Code (markup):
    Or whatever your main content wrapping DIV is. We need a content wrapping 100% min-height DIV since input can't go before <body>. Technically validation will bitch about the INPUT being direct child of BODY, ignore that noise.

    Now first we want to bring the checkbox back into functionality with display:block, but still hidden so we apo it off the screen. This lets it be focused for keyboard navigation and makes IE and Edge let it work.

    
    .toggle {
      display:block;
      position:absolute;
      left:-999em;
    }
    
    Code (markup):
    Might look stupid, but it works.

    
    #top {
      background:#EEE;
    }
    
    h1 {
      background:rgba(0,0,0.0.1);
    }
    
    Code (markup):
    To make the toggle trigger night mode, you'd just:

    
    #toggle_dayNight:checked + #top {
      background:#222;
    }
    
    #toggle_dayNight:checked + #top h1 {
      background:rgba(255,255,255,0.1);
    }
    
    Code (markup):
    The trick is how to trigger the checkbox on and off whilst hiding it.

    
    <label for="toggle_dayNight" class="control_dayNight"></label>
    
    Code (markup):
    
    .control_dayNight:before {
      content:"Click for Night Mode";
    }
    
    #toggle_dayNight:checked + #top .control_dayNight:before {
      content:"Click for Day Mode";
    }
    
    Code (markup):
    We want that label empty since CSS off it does nothing, so we use generated content not only to make the text but also to change the text when it is checked.

    More complex layouts you may need to use :checked + element + element, or even :checked ~ element, or some such.

    But that's really the functionality side of implementing it. You could get fancier with fade in/out animations or slide in/out changes of day/night icons to take it even further.

    It might seem like having to say ":checked + #top Element" over and over again would be painful in terms of reskinning, but so long as you didn't piss on it with a framework and have proper separation of presentation from content, the average site shouldn't need more than 4k of code, at worst 6k... basically bupkis.

    Now, that makes it toggle on/off, but then we need to store the state. This is where that "remember" class comes into play. I often have a LOT of checkboxes I want to remember the state of, and this is where the ONLY scripting comes into play.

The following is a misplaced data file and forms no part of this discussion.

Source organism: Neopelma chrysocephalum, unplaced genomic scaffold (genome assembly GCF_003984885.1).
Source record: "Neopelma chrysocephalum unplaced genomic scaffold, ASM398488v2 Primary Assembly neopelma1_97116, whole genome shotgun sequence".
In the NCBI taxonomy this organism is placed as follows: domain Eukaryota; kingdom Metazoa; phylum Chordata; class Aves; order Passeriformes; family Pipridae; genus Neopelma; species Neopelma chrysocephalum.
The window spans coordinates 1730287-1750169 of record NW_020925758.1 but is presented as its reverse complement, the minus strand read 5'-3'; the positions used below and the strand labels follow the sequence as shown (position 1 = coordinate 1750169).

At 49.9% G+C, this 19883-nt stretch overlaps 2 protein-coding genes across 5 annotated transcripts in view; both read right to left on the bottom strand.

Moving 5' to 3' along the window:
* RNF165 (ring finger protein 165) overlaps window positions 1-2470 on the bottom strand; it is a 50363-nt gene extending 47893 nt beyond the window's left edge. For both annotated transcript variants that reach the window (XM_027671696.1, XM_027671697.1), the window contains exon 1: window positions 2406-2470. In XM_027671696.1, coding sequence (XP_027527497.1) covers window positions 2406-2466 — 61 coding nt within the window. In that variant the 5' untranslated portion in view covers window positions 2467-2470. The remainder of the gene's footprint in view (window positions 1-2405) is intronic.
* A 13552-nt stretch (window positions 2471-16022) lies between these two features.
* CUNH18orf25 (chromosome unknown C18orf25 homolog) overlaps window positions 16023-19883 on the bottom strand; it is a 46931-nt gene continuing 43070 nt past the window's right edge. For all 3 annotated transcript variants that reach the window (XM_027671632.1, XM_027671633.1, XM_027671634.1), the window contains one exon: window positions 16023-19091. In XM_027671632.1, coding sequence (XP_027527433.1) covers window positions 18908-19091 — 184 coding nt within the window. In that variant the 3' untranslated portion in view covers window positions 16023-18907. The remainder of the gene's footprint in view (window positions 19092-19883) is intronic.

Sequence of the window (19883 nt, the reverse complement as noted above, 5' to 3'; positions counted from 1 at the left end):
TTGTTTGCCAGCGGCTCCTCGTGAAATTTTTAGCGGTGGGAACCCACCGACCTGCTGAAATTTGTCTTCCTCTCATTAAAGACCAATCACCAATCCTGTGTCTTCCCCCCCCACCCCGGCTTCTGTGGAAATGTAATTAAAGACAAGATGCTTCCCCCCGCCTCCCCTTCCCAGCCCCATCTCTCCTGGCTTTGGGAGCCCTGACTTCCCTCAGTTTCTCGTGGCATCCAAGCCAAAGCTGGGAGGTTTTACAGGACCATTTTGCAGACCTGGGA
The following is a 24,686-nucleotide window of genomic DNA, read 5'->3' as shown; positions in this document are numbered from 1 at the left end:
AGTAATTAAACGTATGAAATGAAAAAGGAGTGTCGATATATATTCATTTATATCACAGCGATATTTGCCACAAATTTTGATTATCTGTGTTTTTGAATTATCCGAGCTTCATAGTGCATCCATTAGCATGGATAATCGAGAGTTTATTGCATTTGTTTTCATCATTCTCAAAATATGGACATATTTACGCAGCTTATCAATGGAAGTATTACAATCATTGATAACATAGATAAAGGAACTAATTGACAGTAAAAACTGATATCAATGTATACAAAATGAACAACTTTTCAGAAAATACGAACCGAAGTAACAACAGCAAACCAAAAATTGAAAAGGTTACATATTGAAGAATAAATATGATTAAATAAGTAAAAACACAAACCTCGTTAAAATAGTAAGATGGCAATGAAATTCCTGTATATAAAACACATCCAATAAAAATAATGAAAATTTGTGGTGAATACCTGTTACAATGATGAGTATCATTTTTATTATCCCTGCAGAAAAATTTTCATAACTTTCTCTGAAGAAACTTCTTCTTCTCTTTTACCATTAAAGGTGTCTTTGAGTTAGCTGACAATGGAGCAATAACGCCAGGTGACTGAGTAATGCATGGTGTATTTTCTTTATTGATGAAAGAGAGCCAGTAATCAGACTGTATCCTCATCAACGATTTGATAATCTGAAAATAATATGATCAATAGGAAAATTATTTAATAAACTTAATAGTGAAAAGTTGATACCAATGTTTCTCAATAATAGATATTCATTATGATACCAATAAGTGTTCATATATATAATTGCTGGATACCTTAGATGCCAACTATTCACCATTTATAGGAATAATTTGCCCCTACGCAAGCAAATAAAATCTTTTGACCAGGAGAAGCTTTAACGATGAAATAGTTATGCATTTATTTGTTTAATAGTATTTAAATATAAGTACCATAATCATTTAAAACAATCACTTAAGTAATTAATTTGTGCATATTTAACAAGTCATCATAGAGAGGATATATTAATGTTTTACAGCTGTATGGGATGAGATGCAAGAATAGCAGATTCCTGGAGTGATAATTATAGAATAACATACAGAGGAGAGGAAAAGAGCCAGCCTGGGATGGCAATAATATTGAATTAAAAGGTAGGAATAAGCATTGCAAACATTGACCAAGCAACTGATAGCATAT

(function(d) {
    
    	var rememberInput = d.getElementsByClassName('remember');
    	
    	/* believe it or not, fastest way to iterate a nodeList */
    	for (var i = 0, input; input = rememberInput[i]; i++) {
    	
    		/* first let's see if any are to be remembered as set */
    		if (localStorage.getItem(input.id) === '1') input.checked = true;
    			
    		/* then add event handler to save their state */
    		input.addEventListener('change', rememberChange, false);
    	}
    	
    	function rememberChange(e) {
    	
    		/* we'll use local storage, but cookie can be used too */
    		localStorage.setItem(
    			e.currentTarget.id,
    			e.currentTarget.checked ? '1' : ''
    		);
    		console.log(
    			e.currentTarget.checked,
    			localStorage.getItem(e.currentTarget.id)
    		);
    		
    	} // rememberChange
    
    })(document);
    Code (markup):
    Which I'd include right before </body> so the script runs before CSS is applied. This way the "check the local storage and set the value if present" will set day/night before the render starts. Yes, some tools will bitch about a "blocking script" but in this case we're blocking on purpose in a place where it doesn't matter!

    Another reason not to blindly trust the advice coming out of a lot of "tools" of late. It's just getting worse.
     
    Last edited: Dec 12, 2019
    deathshadow, Dec 12, 2019 IP
  8. deathshadow

    deathshadow Acclaimed Member

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    #8
    deathshadow, Dec 12, 2019 IP
    macstux and qwikad.com like this.
  9. macstux

    macstux Well-Known Member

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    #9
    oh wow thank you for that!
     
    macstux, Dec 12, 2019 IP